A common coverage that most businesses purchase, General Liability Insurance protects your business financially from lawsuits and damages that arise from bodily injury and property damage that is unintentionally caused by your business. General Liability Insurance is third-party insurance, meaning it covers you against claims by third parties, which don’t include your business or your employees. Third parties may include customers, vendors, or landlords. General Liability covers property damage, bodily injury, products & completed operations, and personal & advertising injury.
- Property Damage: You and your team are working at a client’s headquarters during an auditing project. One of your team members accidentally knocks over an expensive sculpture in the client’s lobby. The client sues your company for damages.
- Bodily Injury: A client visits your offices for a meeting and slips on the wet floor in the break room. She breaks her hip and is unable to work for weeks. She sues your company for her medical expenses and lost income.
- Personal and Advertising Injury: One of your employee posts false statements about a competitor on social media. The competitor sues your company for reputational damage.
Commercial Property Insurance
Commercial Property Insurance protects your auditing firm’s physical assets in the case of unforeseen accidents or natural disasters. In such events, having commercial property insurance makes it easier to recover by reimbursing you for the cost of replacing damaged property. This type of insurance is important if you own your building or office condo, or if you have valuable property in your offices such as computer equipment, furniture, or artwork.
- Buildings: A hurricane rips the roof off of your office building, causing serious water damage throughout the building.
- Contents: Someone breaks into your offices and steals dozens of computers and laptops. The value of the equipment stolen totals over $25,000.
- Property of Others: Your company has leased a large format photocopier and printer. When a pipe bursts in your office, the leased equipment is damaged beyond repair.
- A Business Owner’s Policy combines the major property and liability risks that solo or small auditing firms face in one convenient package. It also helps you save money, with lower premiums than buying the individual coverages separately.
- Workers’ Compensation Insurance provides financial benefits to employees who suffer work-related illnesses or injuries while working for your business. In many states, businesses that have employees are required to carry workers’ compensation insurance.
- Example: One of your employees suffers a repetitive stress injury in his hands from using the computer keyboard. Workers’ compensation covers his medical and physical therapy costs.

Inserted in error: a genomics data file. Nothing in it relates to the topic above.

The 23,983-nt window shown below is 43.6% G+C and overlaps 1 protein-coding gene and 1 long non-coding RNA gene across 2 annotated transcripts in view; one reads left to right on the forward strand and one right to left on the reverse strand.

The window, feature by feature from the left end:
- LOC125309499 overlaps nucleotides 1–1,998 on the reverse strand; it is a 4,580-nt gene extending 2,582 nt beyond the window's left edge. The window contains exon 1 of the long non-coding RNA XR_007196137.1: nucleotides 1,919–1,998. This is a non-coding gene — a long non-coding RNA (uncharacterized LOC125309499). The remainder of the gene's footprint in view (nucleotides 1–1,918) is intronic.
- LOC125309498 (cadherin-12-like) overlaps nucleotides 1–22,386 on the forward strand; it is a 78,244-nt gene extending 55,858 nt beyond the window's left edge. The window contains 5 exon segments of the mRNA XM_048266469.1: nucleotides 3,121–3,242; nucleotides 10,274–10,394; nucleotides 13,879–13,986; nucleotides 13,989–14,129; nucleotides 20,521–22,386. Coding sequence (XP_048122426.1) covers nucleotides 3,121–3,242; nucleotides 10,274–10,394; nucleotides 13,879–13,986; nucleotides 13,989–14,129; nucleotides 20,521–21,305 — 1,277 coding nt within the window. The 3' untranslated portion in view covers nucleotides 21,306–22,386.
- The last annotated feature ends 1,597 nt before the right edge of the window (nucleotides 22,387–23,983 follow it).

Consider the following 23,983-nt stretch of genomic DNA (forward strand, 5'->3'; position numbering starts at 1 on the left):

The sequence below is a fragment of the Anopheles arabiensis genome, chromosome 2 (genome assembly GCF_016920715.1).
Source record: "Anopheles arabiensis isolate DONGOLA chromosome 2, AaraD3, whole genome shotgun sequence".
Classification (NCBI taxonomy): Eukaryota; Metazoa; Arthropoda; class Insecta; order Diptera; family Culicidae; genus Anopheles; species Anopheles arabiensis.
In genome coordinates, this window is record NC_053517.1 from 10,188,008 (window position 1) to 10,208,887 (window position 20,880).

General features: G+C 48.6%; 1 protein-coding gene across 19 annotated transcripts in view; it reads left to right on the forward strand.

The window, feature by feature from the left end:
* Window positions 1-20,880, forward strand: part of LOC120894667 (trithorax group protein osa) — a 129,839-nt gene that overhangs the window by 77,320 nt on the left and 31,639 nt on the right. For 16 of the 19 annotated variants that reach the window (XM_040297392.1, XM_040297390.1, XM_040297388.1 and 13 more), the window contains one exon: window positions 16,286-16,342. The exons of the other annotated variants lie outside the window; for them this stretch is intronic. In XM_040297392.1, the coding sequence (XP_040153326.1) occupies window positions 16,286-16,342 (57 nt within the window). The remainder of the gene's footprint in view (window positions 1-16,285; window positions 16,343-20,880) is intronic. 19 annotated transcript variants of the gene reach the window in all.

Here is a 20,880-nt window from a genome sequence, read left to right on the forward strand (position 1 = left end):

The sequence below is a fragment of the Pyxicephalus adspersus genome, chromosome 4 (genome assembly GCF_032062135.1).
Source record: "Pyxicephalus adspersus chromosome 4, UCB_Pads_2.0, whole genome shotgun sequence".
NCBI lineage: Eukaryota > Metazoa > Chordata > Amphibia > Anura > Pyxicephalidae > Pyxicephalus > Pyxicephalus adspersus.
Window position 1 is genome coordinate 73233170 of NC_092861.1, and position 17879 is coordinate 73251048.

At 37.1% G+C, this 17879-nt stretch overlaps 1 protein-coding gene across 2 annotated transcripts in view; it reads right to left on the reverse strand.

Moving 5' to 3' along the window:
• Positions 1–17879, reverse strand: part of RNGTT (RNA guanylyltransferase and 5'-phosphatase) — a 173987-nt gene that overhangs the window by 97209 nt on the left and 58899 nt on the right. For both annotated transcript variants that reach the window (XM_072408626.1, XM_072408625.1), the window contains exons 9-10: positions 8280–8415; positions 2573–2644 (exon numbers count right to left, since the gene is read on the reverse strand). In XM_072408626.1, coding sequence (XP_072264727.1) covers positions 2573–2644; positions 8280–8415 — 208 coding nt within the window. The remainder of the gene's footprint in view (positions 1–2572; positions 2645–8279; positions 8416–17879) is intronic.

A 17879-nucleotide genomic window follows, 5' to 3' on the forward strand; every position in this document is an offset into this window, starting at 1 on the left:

- Cyber Liability Insurance covers your auditing firm against liability and property losses caused by cyberattacks such as hacks, data breaches, denial of service attacks, and viruses.
- Example: One of your employees clicks on a phishing email, exposing your company network to hackers. Confidential customer documents are stolen, and your customers sue you for negligence in failing to protect their data.
- Employment Practices Liability Insurance, also known as EPLI, provides financial protection for your business against lawsuits by employees accusing your business of wrongful treatment such as discrimination, harassment, or other employment-related issues.
- Example: Employees at your firm belonging to a racial minority feel they are being denied promotions and are paid less due to their race. The employees file a class action lawsuit against your company.
Auditing firms may be more exposed to certain risks than other businesses. Auditing firms deal with confidential customer information on a daily basis, from financial records to tax documents. It is an auditor’s job to sift through and examine highly sensitive customer data. Moreover, the professional advice and guidance that auditors give can have serious impact on a client’s business. Just one mistake could lead to a crippling lawsuit.
Furthermore, there are a number of common risks that all businesses face, regardless of profession or industry. Whether it is a natural disaster or an employee accident, unfortunate events can and do happen. But with the right precautionary measures, you can safeguard the business you’ve built. As a business owner, you should make sure to protect your company and your employees from the risks of doing business by finding the right insurance coverage for your firm.